Catholic Hierarchy Split Over AIDS-Education Guidelines
A policy paper by the nation's Roman Catholic bishops that was intended to clarify the church's perspective on aids has fueled a long-standing debate over whether Catholic schools should teach that condoms can help prevent the spread of the disease.
The unusual public discord over the statement among prominent church leaders, some Catholic educators warn, could delay implementation of aids curricula in church schools, which generally lag behind their public counterparts in teaching about acquired immune deficiency syndrome.
At issue is a document released Dec. 10 by the administrative board of the National Conference of Catholic Bishops, which has the authority to act for the country's 300 bishops between meetings of the full conference.
While restating traditional church doctrine on sexuality, which strongly condemns extramarital sex and artificial methods of contraception, the paper acknowledges that "some people will not act as they can and should."
For that reason, it says, aids-education efforts "could include accurate information about prophylactic devices or other practices proposed by some medical experts as potential means of preventing aids."
The document drew heated responses from a number of leading prelates, most notably Cardinal'Connor, the Archbishop of New York.
Cardinal O'Connor denounced the paper two days after it was released, saying it causes "serious confusion" about the church's prohibition on contraception. He forbade any instruction about condoms in his archdiocese.
Other bishops defended the paper, and the president of the conference, Archbishop John L. May of St. Louis, contradicted a report by Cardinal O'Connor's office that the document had been withdrawn.
The policy "stands and is neither being withdrawn nor temporarily set aside," the Archbishop said in a statement late last month.
"It's frustrating for teachers in the classroom to read about this debate amongst the Catholic hierarchy and then have to figure out some way of answering a child's questions," said the Rev. Matthew A. Kawiak, an associate pastor at St. Boniface Church in Rochester, N.Y.
"Why can't we teach about the disease without worrying if we're loyal to our tradition?" asked Father Kawiak, the author of Parents Talk Love, a controversial book for Catholic parents on human sexuality that discusses the use of condoms to help prevent the spread of aids.
The 30-page paper, "The Many Faces of aids: A Gospel Response," is the bishops' first major statement on the deadly disease. Drafted over nine months by four bishops, it is a wide-ranging examination of the moral and public-policy issues raised by the aids epidemic.
Among other statements, the paper strongly condemns discrimination against aids victims and members of high-risk groups, questions the wisdom of widespread mandatory testing for the virus, and reminds health-care workers of their responsibility to treat aids patients.
It also calls for aids education at "every appropriate level" of Catholic schooling, from the elementary grades to colleges and seminaries. Curricular guidelines and materials on the disease "should stress the importance of chastity," it says.
The only "morally correct and medically sure ways" to prevent aids, the paper says, are "abstinence outside of marriage and fidelity within marriage as well as the avoidance of intravenous drug abuse."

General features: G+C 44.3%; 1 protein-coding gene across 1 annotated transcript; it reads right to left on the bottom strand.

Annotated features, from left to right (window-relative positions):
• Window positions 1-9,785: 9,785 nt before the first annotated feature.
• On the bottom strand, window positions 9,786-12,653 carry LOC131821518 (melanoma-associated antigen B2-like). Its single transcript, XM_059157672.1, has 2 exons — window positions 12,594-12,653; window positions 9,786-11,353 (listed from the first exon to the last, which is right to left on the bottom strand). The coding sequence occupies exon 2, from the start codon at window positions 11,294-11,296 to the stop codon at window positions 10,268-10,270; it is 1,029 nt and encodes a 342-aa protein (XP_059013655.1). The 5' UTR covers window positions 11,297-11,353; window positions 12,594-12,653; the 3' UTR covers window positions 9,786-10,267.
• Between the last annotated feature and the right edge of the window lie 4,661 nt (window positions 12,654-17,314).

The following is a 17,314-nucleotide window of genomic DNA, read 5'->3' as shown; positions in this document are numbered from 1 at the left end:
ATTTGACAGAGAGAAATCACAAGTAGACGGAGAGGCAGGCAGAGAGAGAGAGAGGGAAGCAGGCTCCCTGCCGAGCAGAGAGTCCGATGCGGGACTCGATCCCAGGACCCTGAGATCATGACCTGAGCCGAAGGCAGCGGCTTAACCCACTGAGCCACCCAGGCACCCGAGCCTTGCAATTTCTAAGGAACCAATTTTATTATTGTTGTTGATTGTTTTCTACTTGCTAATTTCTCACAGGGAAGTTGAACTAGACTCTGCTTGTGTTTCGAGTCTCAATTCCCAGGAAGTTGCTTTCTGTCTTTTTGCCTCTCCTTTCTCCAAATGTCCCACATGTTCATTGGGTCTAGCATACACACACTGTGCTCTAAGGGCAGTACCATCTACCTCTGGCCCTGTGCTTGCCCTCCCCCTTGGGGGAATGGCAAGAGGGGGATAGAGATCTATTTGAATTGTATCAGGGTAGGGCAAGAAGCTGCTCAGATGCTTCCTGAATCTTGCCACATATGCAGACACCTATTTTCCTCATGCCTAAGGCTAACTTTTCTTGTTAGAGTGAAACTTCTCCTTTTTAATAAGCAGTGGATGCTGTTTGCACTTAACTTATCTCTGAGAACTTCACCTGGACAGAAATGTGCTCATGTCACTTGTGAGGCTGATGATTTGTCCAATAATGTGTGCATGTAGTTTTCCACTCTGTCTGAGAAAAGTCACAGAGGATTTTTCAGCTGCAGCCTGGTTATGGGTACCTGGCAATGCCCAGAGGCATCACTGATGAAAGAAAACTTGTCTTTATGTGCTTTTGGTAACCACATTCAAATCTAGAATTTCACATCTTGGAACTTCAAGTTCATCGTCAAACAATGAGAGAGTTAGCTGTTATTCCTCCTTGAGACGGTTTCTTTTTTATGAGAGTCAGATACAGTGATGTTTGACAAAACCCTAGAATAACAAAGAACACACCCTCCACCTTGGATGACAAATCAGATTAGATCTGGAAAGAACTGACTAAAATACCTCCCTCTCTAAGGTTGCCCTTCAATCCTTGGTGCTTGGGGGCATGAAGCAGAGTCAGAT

Despite such affirmations of traditional church precepts, the authors' carefully worded comments on providing information about condoms--contained in a passage discussing "public educational programs addressed to a wide audience"--drew the wrath of several of the hierarchy's more conservative members.
Cardinal Bernard Law, Archbishop of Boston, and Archbishop Edmund Szoka of Detroit were among those echoing Cardinal O'Connor's disapproval of any softening of the church's opposition to contraceptives.
But other bishops, including Cardinal Joseph Bernardin, Archbishop of Chicago and one of the main authors of the policy paper, defended the document as being "faithful" to Catholic doctrine and "sensitive to the human dimensions of the issue."
Meanwhile, Archbishop May, citing "widespread misperceptions" about the paper, said he would suggest adding the issue to the agenda for the bishops' next meeting as a group, scheduled for June 24-27.
'Frustrating for Teachers'
Some Catholic educators who have advocated providing students with information about condom use in the prevention of aids said the dispute has caused more uncertainty about what they will be allowed to teach.
Even before the bishops' paper, Catholic-school officials were divided on whether to address the condom issue. (See Education Week, March 25, 1987.)
In the Diocese of Cleveland, one of the few Catholic dioceses to adopt an aids curriculum this year, teachers are allowed to teach that condoms may prevent the spread of aids.
"An aids curriculum would lack credibility if it did not discuss the use of condoms," said Sister Christine Vladimiroff, superintendent of schools for the diocese.
In the Archdiocese of St. Paul-Minneapolis, however, officials recently released guidelines for teaching about aids in elementary schools. The guidelines do not allow the discussion of condoms.
"You will see camps forming on both sides of the issue," Sister Vladimiroff predicted. "Unfortunately, it's going to siphon off some energy that could be used to develop realistic guidelines and curricula on aids."
Sister Catherine McNamee, president of the National Catholic Educational Association, said her group is developing an aids curriculum that will be neutral on the subject of condoms.
"We expect schools would follow whatever guidelines are in force in their diocese," she said.
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